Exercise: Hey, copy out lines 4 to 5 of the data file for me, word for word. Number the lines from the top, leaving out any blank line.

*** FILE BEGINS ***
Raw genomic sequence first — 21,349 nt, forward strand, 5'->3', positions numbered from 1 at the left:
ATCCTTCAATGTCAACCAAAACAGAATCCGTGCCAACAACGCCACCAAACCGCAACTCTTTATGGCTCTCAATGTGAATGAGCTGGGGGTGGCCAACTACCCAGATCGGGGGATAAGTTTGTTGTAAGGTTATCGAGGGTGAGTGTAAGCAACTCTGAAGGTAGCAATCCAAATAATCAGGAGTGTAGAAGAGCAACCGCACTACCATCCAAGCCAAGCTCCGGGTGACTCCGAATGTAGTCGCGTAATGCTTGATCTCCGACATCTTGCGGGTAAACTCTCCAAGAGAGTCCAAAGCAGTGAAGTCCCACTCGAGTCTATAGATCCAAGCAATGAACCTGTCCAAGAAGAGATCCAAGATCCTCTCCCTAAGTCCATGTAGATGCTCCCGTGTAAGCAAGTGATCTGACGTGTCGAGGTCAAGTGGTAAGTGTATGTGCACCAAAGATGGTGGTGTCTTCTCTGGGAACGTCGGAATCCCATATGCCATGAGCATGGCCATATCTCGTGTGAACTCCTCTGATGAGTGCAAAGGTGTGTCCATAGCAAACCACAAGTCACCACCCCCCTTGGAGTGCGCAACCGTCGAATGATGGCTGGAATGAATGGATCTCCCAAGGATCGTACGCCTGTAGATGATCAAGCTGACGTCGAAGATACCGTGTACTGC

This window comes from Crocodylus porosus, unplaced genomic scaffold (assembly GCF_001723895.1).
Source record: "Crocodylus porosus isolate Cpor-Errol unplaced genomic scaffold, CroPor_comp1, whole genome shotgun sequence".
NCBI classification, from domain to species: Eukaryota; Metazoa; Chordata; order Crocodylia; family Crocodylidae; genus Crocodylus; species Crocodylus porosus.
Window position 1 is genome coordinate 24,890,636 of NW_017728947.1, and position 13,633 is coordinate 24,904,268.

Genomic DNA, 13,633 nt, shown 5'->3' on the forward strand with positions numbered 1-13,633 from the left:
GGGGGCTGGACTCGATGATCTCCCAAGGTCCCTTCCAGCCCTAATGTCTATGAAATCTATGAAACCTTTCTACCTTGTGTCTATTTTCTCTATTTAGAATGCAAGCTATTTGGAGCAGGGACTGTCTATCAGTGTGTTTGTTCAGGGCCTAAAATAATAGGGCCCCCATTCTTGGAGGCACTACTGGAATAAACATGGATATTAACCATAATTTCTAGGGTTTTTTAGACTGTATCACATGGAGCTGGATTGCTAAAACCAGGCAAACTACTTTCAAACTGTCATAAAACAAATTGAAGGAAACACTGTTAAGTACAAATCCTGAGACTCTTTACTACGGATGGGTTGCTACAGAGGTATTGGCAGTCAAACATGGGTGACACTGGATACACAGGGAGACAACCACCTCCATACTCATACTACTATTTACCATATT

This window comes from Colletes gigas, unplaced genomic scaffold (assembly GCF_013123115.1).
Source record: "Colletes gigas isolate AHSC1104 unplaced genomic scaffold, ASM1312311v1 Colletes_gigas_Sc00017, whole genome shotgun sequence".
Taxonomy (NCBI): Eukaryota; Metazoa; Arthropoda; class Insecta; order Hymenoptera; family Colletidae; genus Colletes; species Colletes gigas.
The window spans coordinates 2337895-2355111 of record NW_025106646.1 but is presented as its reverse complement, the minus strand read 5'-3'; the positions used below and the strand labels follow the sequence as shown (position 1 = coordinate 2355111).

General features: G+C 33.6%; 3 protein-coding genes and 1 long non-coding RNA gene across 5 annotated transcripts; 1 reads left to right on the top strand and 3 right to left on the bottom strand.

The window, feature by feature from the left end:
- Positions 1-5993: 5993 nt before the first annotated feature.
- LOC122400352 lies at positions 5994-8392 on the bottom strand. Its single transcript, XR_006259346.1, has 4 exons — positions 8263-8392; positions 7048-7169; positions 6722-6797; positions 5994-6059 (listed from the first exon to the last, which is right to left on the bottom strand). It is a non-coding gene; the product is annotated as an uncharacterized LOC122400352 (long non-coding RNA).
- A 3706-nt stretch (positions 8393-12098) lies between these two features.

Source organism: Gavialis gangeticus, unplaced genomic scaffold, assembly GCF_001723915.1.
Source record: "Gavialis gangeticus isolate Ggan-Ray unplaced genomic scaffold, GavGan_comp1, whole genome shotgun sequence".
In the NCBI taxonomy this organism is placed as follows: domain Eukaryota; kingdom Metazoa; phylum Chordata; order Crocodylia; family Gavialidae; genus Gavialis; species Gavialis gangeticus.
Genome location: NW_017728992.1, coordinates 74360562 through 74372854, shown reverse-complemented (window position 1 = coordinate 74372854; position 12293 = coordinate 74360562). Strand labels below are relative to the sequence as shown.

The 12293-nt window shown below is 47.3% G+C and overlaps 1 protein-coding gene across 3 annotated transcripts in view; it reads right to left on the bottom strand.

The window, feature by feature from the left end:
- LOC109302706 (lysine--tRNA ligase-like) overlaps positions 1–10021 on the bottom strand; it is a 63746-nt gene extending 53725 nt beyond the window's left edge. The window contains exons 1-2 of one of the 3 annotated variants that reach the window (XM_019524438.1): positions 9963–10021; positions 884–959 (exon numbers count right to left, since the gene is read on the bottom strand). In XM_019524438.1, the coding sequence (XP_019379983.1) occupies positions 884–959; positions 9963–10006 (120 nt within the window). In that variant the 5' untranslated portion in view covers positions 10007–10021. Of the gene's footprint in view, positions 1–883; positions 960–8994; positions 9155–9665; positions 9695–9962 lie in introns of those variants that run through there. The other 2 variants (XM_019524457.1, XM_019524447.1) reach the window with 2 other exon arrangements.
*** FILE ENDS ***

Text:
Source record: "Crocodylus porosus isolate Cpor-Errol unplaced genomic scaffold, CroPor_comp1, whole genome shotgun sequence".
NCBI classification, from domain to species: Eukaryota; Metazoa; Chordata; order Crocodylia; family Crocodylidae; genus Crocodylus; species Crocodylus porosus.